Dealing with exam stress

It is normal to feel worried about exams, especially if you're under pressure from school or family. Exam stress can lead to you feeling anxious or depressed, and this might affect your sleeping or eating habits. 

If you recognise any of these feelings, or are worried that exam pressure is taking over your life, you are not alone, and there are things you can do:

  • Let your trusted friends and family know if you are struggling so they can be there to support you, encourage you and offer a listening ear. You don't have to go through this alone. Keeping it all in can make things worse in the long run, so try to open up to someone you trust.
  • Ask for help. Think about all the practical support that you need and be honest with yourself about it. You’re allowed to ask for help. Talk through your concerns with your teacher. They can let you know what support your school can offer you. They will have spoken to lots of students before who are going through similar things.
  • If people around you - like your parents/ carers or family - are putting pressure on you, it can help to tell them what you feel able to achieve and let them know that your expectations are different to theirs. You could also talk to a teacher you trust about the pressure you are under at home.

Keep it in perspective

Exams can help you take the next step in your academic or professional career - but results are not the only measure of success.

  • Have fun! Remember your life outside of exams is important too. Make a list of all the things you enjoy and find time to do them. This can reduce your stress levels, improve your mood, and help you feel refreshed and relaxed. There is no need to feel guilty for taking some you-time to unwind. You’re allowed to have a social life and interests outside of studying.
  • Keep in mind that exam results do not define who you are. You might be the person your friends come to for life advice, be the one who makes your family laugh, or something else.
  • Make a list of all the things you want from life which don't involve exams. This can help you realise that exams are only a small part of the picture.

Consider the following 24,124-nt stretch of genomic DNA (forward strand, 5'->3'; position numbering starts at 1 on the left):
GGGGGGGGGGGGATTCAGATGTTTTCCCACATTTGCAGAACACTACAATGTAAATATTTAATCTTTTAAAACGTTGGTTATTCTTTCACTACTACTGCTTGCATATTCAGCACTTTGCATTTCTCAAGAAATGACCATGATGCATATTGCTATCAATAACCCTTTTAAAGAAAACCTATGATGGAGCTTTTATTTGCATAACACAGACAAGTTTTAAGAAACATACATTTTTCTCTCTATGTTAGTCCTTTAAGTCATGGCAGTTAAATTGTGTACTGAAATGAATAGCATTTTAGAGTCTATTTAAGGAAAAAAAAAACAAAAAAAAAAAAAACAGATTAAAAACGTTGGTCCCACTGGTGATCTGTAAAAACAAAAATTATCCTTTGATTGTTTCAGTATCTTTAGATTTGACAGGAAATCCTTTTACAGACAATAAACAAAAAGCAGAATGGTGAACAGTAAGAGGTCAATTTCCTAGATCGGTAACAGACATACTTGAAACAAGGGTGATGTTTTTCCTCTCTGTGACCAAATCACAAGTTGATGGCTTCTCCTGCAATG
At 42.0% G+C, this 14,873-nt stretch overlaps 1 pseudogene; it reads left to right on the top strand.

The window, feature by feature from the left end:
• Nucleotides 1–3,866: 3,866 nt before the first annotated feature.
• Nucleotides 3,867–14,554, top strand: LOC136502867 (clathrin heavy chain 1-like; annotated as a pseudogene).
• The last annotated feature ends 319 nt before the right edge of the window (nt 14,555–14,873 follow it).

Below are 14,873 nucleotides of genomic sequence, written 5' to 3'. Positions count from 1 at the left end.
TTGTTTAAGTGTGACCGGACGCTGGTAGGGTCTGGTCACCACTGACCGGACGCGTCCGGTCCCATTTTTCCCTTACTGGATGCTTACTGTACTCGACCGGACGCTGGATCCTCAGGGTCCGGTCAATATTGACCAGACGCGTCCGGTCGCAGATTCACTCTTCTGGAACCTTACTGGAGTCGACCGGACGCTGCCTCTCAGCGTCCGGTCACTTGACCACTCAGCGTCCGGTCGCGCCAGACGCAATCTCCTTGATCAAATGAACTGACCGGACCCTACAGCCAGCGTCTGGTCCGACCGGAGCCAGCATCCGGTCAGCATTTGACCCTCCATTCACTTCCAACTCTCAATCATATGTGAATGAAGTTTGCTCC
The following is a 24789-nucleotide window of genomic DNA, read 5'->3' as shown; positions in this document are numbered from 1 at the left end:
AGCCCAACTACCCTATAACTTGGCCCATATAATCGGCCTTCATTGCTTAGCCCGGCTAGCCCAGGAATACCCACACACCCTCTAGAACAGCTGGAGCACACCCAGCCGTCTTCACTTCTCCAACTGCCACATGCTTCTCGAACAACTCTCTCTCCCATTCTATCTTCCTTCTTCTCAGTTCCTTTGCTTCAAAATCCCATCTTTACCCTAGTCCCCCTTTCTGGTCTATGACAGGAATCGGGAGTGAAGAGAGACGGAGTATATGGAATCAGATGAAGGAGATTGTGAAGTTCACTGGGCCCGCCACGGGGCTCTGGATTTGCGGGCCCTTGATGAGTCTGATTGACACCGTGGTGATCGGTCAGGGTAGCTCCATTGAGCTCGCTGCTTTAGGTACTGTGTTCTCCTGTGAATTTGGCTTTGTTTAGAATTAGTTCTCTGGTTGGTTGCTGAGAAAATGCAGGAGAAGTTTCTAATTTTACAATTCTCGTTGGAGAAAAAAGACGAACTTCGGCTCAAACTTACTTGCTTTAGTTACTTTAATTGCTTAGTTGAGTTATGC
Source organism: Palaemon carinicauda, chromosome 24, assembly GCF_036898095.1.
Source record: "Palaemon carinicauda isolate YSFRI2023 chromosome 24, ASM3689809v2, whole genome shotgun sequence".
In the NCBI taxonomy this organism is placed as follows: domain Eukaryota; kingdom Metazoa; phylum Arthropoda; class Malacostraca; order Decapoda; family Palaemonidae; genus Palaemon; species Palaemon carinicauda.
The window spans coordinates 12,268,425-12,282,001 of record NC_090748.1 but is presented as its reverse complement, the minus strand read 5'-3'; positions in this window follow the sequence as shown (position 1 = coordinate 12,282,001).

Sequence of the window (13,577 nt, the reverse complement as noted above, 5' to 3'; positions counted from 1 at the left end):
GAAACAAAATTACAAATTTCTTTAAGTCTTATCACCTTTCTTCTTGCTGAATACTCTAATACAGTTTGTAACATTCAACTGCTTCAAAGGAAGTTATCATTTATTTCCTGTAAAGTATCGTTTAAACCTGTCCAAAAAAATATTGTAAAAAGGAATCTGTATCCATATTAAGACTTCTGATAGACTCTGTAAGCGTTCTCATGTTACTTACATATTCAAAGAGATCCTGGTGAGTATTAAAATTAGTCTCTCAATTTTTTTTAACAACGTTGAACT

• Try breaking it up into chunks and create a daily timetable so you know what you want to study when. This can make revision feel less overwhelming and much more manageable.
  • Be realistic about what you can achieve in a day. An unrealistic revision plan will put you under unnecessary stress.
  • Make sure you take regular breaks from studying. Your brain cannot concentrate for hours at a time.
  • Not everyone studies the same way. Some people prefer to read, others find it helpful to make notes or draw diagrams, while others prefer to talk things through. Do what works for you.
  • Focus on you and don't compare yourself to others. It can be really stressful when you think everyone is doing better than you, spending more time on revision, or not stressing out as much. But we're all different and that's ok.

Homework is your teachers' way of measuring your understanding of what's going on in lessons. But homework can seem overwhelming at times.

Here are a few tips:

  • Understanding the task. Write down your homework task in your notebook or school planner and ask your teacher any questions you have. It's better to take a minute to ask the teacher than to struggle later that night. 
  • Create a list of the tasks you have. As you complete each task, cross it off your list. You’ll feel good when you tick things off.
  • Tackle the hardest homework first. Get the hard stuff out of the way when you’re most alert and it will be easier to get through the rest.
  • Work in a comfortable but distraction-free place. Find a comfortable chair and table to work at that is not in a noisy or busy area to stop you getting distracted. Put your phone away and avoid checking social media whilst you are trying to work. Let people at home know where and when you plan to do homework, so they'll know to be considerate and only interrupt if necessary.
  • Ask for help if you get stuck. If you come to a part of your homework that you don’t know how to do, ask a family member or friend if they can help you.